Sources Referenced in this Article

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Thursday, June 13, 2019

Free Printable Tree Grounding Technique for Kids

Looking for simple grounding techniques to help kids with anxiety? Try this tree grounding exercise. It comes with a free printable poster!

As the boys get older, we have been introducing family meditation time, worry time, and mindfulness techniques to build their coping skills toolbox and to help them deal with their anxiety (especially J's).

That includes things like practicing deep breathing exercises and learning different grounding exercises.

One grounding technique that we have been trying is this "be a tree" grounding exercise, where we simply pretend to be tall, strong trees.

I've included a free printable version of this tree grounding meditation technique for the kids who benefit from visual supports, like my son J does.

Ready to learn this simple technique?

Use this tree grounding meditation technique for anxiety in kids

How to Do this Simple Tree Grounding Exercise

This grounding technique for kids is all about pretending to be a firmly planted tree.

While you can find lots of variations of this tree grounding exercises, we have adapted and developed this particular version and wording to fit our needs.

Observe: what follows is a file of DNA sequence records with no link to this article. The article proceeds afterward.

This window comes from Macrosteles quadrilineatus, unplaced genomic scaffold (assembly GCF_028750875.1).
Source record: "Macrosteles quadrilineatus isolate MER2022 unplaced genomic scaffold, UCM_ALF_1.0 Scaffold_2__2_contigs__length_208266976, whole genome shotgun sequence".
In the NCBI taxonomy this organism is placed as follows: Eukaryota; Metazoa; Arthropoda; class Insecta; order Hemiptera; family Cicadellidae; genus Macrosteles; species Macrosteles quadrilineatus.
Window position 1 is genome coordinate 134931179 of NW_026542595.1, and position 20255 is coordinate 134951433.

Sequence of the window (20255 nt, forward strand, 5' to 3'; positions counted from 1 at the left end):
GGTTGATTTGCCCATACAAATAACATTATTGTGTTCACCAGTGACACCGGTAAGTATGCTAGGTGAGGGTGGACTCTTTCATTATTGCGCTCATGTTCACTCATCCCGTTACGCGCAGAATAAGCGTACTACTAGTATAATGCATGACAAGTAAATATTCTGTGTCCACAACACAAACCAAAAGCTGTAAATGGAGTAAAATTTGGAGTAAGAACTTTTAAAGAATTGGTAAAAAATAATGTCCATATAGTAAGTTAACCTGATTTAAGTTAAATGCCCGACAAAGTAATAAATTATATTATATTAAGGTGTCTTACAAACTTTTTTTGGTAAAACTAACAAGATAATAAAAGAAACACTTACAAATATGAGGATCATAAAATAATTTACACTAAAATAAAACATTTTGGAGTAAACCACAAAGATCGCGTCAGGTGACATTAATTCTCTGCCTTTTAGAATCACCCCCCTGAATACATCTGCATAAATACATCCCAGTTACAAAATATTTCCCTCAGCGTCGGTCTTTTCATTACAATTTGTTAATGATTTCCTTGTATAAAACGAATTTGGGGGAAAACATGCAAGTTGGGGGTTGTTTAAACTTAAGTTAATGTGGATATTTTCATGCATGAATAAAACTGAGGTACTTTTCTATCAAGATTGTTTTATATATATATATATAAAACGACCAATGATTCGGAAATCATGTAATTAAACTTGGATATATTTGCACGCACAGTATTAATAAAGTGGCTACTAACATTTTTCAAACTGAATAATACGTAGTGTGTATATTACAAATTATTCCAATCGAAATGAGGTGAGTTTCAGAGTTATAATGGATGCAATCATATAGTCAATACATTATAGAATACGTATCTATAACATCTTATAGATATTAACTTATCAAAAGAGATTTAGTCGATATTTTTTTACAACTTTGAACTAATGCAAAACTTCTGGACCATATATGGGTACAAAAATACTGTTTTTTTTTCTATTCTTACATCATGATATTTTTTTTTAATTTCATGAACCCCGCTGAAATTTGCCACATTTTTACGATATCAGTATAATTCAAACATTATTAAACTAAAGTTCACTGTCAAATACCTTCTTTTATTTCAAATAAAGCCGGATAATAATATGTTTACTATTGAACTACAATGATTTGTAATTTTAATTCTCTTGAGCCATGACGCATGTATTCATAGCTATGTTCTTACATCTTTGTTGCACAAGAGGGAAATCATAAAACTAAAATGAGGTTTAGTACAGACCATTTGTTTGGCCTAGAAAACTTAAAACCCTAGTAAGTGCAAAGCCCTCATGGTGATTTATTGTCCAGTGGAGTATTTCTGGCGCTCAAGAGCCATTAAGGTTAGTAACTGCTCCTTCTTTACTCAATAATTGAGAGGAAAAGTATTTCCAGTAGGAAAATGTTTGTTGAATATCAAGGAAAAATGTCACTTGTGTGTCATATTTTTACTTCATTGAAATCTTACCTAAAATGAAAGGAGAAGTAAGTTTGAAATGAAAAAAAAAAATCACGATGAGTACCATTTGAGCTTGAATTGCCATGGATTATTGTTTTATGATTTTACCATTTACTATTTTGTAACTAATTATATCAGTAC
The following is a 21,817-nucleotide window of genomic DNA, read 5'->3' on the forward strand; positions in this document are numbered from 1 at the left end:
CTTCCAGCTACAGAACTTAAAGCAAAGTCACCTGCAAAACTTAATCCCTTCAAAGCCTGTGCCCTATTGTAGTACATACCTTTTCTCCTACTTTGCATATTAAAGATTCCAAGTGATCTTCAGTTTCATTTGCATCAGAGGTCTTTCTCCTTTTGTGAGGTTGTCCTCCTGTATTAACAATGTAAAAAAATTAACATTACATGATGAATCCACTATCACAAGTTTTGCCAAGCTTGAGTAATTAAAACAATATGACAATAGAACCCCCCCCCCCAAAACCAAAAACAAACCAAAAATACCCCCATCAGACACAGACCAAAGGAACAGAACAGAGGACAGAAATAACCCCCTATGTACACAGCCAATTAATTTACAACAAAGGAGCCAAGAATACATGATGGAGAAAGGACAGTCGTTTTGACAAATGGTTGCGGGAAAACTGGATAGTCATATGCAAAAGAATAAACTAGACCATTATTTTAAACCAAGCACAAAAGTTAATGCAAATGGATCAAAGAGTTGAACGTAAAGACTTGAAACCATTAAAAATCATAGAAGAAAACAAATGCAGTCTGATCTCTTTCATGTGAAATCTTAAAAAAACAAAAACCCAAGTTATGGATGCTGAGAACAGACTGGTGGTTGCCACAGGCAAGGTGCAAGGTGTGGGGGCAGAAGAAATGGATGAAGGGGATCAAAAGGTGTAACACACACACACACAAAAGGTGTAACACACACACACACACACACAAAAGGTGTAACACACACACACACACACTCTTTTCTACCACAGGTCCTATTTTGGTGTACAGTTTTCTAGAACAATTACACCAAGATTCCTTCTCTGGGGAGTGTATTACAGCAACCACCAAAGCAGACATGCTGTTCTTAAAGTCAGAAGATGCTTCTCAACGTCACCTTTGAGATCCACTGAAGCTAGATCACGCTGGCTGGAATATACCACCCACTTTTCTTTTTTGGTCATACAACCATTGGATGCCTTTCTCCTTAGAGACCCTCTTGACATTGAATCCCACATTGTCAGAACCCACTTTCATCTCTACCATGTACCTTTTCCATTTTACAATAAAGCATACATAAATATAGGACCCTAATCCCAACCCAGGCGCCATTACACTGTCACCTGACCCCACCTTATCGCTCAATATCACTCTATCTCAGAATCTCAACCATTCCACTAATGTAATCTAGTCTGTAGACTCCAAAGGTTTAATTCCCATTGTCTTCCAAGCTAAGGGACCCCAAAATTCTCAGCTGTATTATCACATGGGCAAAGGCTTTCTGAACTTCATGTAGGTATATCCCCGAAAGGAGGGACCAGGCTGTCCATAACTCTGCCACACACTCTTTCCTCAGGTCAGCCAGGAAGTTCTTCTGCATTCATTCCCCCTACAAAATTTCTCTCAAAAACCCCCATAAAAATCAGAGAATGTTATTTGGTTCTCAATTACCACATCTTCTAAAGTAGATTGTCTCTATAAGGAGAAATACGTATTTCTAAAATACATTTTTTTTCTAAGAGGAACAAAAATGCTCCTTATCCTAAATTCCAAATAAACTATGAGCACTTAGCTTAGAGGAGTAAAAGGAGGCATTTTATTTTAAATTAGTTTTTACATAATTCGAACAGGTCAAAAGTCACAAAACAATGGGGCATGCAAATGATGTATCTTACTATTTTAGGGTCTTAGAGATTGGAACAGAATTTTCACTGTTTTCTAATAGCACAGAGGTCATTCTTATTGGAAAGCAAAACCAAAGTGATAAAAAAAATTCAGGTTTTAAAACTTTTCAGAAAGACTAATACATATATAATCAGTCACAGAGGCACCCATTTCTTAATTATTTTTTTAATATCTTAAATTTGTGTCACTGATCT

Our version goes as follows:

  • I am a strong tree.
  • I stand shoulder width apart from my feet firmly planted like roots of a tree.
  • I keep my body tall and straight like the trunk of a tree.
  • I place my arms out or above my head like the branches of a tree.
  • I breathe in and out slowly like the wind and gently sway my arms.
You can either read the prompts from the poster out loud to your child (although you might want to switch the wording to say you instead of I) or have your child repeat or say the phrases themselves.

About the Free Printable Tree Grounding Technique Poster for Kids

This one page printable acts as a visual reminder to help guide your child through the "be a tree" grounding technique outlined above.

It would be a great addition to a calm down corner!

>> CLICK HERE TO DOWNLOAD THE FREE PRINTABLE

Or subscribe to the Weekly Autism Planner newsletter to gain access to hundreds of printables in the subscriber library!

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Be a tree grounding technique for kids with a free printable poster
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Monday, June 10, 2019

Cinnamon Soap Foam Sensory Play

Cinnamon scented soap foam sensory play recipe and instructions on how to make soap foam for toddlers.

Of all the soap foam sensory bins that we have made and played with, I think my favorite may be this cinnamon soap foam. 

Not only does this sensory bin smell amazing, but the cinnamon gives the soap foam a really unique texture and look. It almost looks like sand, making it a great sensory bin filler for construction themed sensory bins. 

And like all of our soap foam sensory play activities, this one's easy to make too!

A fun cinnamon scented twist on how to make soap foam for toddlers

Easy Sensory Play Idea: How to Make Cinnamon Scented Soap Foam

Here's what you'll need to make cinnamon soap foam:

  • Liquid hand soap or foaming soap
  • Cinnamon